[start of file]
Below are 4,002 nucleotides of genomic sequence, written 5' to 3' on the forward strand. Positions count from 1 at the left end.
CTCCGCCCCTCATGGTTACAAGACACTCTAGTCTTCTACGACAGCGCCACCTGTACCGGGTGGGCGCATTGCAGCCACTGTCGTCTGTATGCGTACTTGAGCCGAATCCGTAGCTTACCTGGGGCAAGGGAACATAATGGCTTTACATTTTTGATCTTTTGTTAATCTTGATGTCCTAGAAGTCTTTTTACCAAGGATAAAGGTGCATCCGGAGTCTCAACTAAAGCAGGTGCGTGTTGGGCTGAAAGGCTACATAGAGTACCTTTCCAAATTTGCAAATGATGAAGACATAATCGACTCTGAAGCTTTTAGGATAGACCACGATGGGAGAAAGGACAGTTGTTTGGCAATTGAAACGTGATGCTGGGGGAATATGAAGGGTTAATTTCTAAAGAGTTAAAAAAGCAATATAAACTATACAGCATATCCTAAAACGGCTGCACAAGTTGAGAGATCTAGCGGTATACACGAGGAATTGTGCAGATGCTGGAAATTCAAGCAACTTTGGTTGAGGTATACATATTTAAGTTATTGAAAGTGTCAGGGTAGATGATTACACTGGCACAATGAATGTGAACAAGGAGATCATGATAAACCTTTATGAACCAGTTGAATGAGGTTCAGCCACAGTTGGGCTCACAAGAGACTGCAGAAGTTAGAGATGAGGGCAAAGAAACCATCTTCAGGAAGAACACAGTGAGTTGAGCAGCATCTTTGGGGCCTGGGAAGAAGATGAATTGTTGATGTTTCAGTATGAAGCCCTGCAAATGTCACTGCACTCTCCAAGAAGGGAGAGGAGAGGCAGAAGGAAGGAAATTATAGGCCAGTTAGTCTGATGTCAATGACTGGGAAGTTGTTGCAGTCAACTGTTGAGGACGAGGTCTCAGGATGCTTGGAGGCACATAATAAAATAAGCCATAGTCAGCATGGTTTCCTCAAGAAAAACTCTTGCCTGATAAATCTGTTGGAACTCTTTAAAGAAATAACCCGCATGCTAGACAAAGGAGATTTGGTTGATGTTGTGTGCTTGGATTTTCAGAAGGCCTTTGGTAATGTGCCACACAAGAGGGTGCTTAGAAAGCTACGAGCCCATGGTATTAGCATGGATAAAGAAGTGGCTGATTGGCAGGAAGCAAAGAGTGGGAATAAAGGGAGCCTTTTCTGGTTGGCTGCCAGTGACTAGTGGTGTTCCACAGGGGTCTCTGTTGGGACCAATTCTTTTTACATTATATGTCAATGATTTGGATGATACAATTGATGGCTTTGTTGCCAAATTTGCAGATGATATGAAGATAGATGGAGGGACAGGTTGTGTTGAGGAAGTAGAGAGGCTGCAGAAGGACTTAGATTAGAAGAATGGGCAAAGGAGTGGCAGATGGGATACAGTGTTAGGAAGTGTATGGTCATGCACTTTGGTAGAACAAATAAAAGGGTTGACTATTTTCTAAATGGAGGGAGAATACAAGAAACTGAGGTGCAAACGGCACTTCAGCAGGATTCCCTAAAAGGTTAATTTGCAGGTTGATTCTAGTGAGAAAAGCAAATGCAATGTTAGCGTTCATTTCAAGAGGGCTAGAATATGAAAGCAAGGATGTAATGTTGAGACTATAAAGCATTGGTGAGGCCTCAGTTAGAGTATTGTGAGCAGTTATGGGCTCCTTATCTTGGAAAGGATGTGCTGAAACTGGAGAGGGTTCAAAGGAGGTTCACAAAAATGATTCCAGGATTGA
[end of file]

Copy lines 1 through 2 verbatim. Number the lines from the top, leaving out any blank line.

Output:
Below are 4,002 nucleotides of genomic sequence, written 5' to 3' on the forward strand. Positions count from 1 at the left end.
CTCCGCCCCTCATGGTTACAAGACACTCTAGTCTTCTACGACAGCGCCACCTGTACCGGGTGGGCGCATTGCAGCCACTGTCGTCTGTATGCGTACTTGAGCCGAATCCGTAGCTTACCTGGGGCAAGGGAACATAATGGCTTTACATTTTTGATCTTTTGTTAATCTTGATGTCCTAGAAGTCTTTTTACCAAGGATAAAGGTGCATCCGGAGTCTCAACTAAAGCAGGTGCGTGTTGGGCTGAAAGGCTACATAGAGTACCTTTCCAAATTTGCAAATGATGAAGACATAATCGACTCTGAAGCTTTTAGGATAGACCACGATGGGAGAAAGGACAGTTGTTTGGCAATTGAAACGTGATGCTGGGGGAATATGAAGGGTTAATTTCTAAAGAGTTAAAAAAGCAATATAAACTATACAGCATATCCTAAAACGGCTGCACAAGTTGAGAGATCTAGCGGTATACACGAGGAATTGTGCAGATGCTGGAAATTCAAGCAACTTTGGTTGAGGTATACATATTTAAGTTATTGAAAGTGTCAGGGTAGATGATTACACTGGCACAATGAATGTGAACAAGGAGATCATGATAAACCTTTATGAACCAGTTGAATGAGGTTCAGCCACAGTTGGGCTCACAAGAGACTGCAGAAGTTAGAGATGAGGGCAAAGAAACCATCTTCAGGAAGAACACAGTGAGTTGAGCAGCATCTTTGGGGCCTGGGAAGAAGATGAATTGTTGATGTTTCAGTATGAAGCCCTGCAAATGTCACTGCACTCTCCAAGAAGGGAGAGGAGAGGCAGAAGGAAGGAAATTATAGGCCAGTTAGTCTGATGTCAATGACTGGGAAGTTGTTGCAGTCAACTGTTGAGGACGAGGTCTCAGGATGCTTGGAGGCACATAATAAAATAAGCCATAGTCAGCATGGTTTCCTCAAGAAAAACTCTTGCCTGATAAATCTGTTGGAACTCTTTAAAGAAATAACCCGCATGCTAGACAAAGGAGATTTGGTTGATGTTGTGTGCTTGGATTTTCAGAAGGCCTTTGGTAATGTGCCACACAAGAGGGTGCTTAGAAAGCTACGAGCCCATGGTATTAGCATGGATAAAGAAGTGGCTGATTGGCAGGAAGCAAAGAGTGGGAATAAAGGGAGCCTTTTCTGGTTGGCTGCCAGTGACTAGTGGTGTTCCACAGGGGTCTCTGTTGGGACCAATTCTTTTTACATTATATGTCAATGATTTGGATGATACAATTGATGGCTTTGTTGCCAAATTTGCAGATGATATGAAGATAGATGGAGGGACAGGTTGTGTTGAGGAAGTAGAGAGGCTGCAGAAGGACTTAGATTAGAAGAATGGGCAAAGGAGTGGCAGATGGGATACAGTGTTAGGAAGTGTATGGTCATGCACTTTGGTAGAACAAATAAAAGGGTTGACTATTTTCTAAATGGAGGGAGAATACAAGAAACTGAGGTGCAAACGGCACTTCAGCAGGATTCCCTAAAAGGTTAATTTGCAGGTTGATTCTAGTGAGAAAAGCAAATGCAATGTTAGCGTTCATTTCAAGAGGGCTAGAATATGAAAGCAAGGATGTAATGTTGAGACTATAAAGCATTGGTGAGGCCTCAGTTAGAGTATTGTGAGCAGTTATGGGCTCCTTATCTTGGAAAGGATGTGCTGAAACTGGAGAGGGTTCAAAGGAGGTTCACAAAAATGATTCCAGGATTGA